Tariffs on Cruise Lines?

The Pride of America, the only US flagged cruise ship, in Hawaii. Image from Wikipedia.

Cruise ships haven’t had good news in 2020. Many of the first COVID patients in the US, including the people in my area, caught the disease while onboard a cruise vessel. Then cruise lines wanted federal money under the CARES act, even though they aren’t incorporated in the United States, and thus don’t pay US taxes. Combined with the difficulty in cleaning a ship while underway, and cruise lines are facing a difficult return to normal. If stock price is any indication, Carnival Cruise line plummeted from 50 dollars a share in January to almost 8 dollars in April, and is currently sitting around 17 dollars.

Cruise lines have found unique ways to evade US laws and taxes. All but one cruise ship is flagged outside the United States. The flag of the cruise ship allows it to sail in international waters, and dictates what sort of domestic laws apply while onboard. Most cruise ships are flagged in Liberia, Bahamas or Panama. Each of these nations have weak labor laws with limited ability to enforce them. Cruise lines don’t have a minimum wage and get away with significantly lower safety standards. Worse still, if a crime is committed onboard, its notoriously hard to prosecute. A study from the University of Florida found that:

The Cruise Line International Association claims that cruise ships are inherently secure because ships offer a controlled environment with limited access. “However, there has been some startling statistics between 2003 and 2005: 24 people were reported missing and 178 people reported a claim against sexual assault. Additionally, the FBI has opened investigations on 305 cruise-based crimes, from 2000-2005” (Porter, 2006, p.597). The CLIA compares these statistics to U.S. crime rates and harps on being the safest form of transportation and inherently secure. They fail however, to examine the context to which these statistics apply.

Given that Americans make up nearly 75% of cruise line passengers, it seems unfair to have Americans financing a system that is exploiting workers and dodging taxes. The tax dodging makes it easy to undercut any US company trying to start a competitive cruise line. Given the negative attention on cruise lines, its probably time for President Trump to threaten tariffs on the cruise industry.

Cruise ships pay a docking fee and port tariff, based on tonnage, when they dock in a US port. An easy way to encourage better behavior is to raise the port tariffs on non-US flagged vessels, as well as providing a discounted tariff to cruise lines that voluntarily follow US employment and criminal laws. You could have a high tariff, with a discount if the ship pays minimum wages, and a further discount if they follow proper US criminal proceedings. The result is a carrot and stick approach, either getting more money from the industry or enforcing better behavior on the part of the cruise line. Given that cruise lines are struggling, now is the time to negotiate a better deal.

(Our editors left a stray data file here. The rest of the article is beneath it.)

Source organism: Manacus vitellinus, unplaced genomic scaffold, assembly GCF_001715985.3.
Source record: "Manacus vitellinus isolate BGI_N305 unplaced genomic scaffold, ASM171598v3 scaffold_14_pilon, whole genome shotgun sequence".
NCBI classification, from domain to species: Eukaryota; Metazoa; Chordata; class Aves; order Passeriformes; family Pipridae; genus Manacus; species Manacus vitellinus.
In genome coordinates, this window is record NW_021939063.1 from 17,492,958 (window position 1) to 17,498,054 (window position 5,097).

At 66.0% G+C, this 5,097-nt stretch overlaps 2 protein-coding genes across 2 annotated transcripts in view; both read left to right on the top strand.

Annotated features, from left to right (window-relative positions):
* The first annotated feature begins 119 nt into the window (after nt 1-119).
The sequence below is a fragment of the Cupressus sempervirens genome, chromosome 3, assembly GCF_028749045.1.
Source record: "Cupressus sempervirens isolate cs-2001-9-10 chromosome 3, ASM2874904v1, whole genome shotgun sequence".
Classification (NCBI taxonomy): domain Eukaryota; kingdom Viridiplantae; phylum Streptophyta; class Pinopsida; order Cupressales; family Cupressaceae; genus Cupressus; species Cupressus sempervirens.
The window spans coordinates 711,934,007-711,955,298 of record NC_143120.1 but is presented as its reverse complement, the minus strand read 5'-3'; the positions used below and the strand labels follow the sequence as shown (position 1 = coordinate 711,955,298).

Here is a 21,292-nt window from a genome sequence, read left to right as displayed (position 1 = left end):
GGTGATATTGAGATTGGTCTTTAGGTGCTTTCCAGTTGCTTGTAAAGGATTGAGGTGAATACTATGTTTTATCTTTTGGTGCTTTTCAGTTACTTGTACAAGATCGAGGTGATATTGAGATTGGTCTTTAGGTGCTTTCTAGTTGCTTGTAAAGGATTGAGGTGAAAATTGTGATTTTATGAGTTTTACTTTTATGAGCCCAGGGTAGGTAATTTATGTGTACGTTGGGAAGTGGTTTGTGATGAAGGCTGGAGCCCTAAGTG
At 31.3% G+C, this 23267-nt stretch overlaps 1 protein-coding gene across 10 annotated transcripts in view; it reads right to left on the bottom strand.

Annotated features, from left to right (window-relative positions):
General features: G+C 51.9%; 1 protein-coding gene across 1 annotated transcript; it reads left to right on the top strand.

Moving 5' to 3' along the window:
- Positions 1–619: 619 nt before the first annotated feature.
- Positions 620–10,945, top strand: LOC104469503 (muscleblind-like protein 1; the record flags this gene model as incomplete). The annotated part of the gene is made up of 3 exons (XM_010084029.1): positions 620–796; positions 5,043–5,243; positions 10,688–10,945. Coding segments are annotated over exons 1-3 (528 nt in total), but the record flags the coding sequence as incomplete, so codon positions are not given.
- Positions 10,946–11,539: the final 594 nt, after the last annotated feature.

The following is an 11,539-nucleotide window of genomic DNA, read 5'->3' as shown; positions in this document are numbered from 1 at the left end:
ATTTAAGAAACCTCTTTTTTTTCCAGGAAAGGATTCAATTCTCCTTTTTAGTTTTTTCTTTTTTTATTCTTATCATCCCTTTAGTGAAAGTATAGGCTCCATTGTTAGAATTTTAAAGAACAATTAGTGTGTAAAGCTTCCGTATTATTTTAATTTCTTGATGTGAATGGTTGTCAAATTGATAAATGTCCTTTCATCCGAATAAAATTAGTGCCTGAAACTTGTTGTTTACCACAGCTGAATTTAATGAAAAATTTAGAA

Cruise lines have benefited from America for years under flags of convenience. Perhaps its time they follow the same rules the rest of the United States does.

This post represents the views of the author and not those of the Department of Defense, Department of the Navy, or any other government agency.

You Can’t Eat Debt

Col Von Luger: Flyers are gentlemen, not peasants to dig in the earth. So I am surprised.

Group Captain McDonald: The English have always been keen on gardening.

Col Von Luger: Oh Yes, but flowers? It this not so?

McDonald: You can’t eat flowers

Col Von Luger: Good Point

The Great Escape 1963

 

I must confess that I was concerned when President Trump started slapping Tariff’s on China having been taught from youth that tariff’s had been one of the underlying causes of the Great Depression and knowing that China has been a great holder of our debt.

His confidence in his ability to manage our trade problems apparently has not been misplaced:

China will exempt some agricultural products from additional tariffs on U.S. goods, including pork and soybeans, China’s official Xinhua News Agency said Friday, in the latest sign of easing Sino-U.S. tensions before a new round of talks aimed at curbing a bruising trade war.

This development is of some disappointment to those looking to defeat him politically but not to producers of Pork and soybeans:

“The importance of this market to U.S. pork producers is clear,” said National Pork Producers Council President and North Carolina hog farmer David Herring. “U.S. pork exports could single handedly make a huge dent in the trade imbalance with China.”


An outbreak of deadly African swine fever, which has cut China’s pig herd by a third since mid-2018, has propelled Chinese pork prices to record levels and left the country in need of replacement supplies from overseas. U.S. pork exports to China so far this year have largely fallen short of expectations.

Ed Morrissey sees what it means.

The concessions on pork and soybeans are significant, much more so than a two-week delay in tariffs. It signals that China can’t afford to deal with a lengthy trade war, especially not this year. They may not like it, but they still need to trade in order to feed their massive population, and China might have to get used to fully opening their markets and complying with agreements to do so.

President Trump, being more successful and more experienced in business than myself and recognizing that checking China’s expansion without military confrontation was a vital American interest apparently understands one of basic facts of life, a fact that he as a person who was born to wealth might not be expected to remember.

The most imposing nation no matter how large a standing army or how broad a shadow it casts on their neihbors, is impotent if it can’t feed it’s people.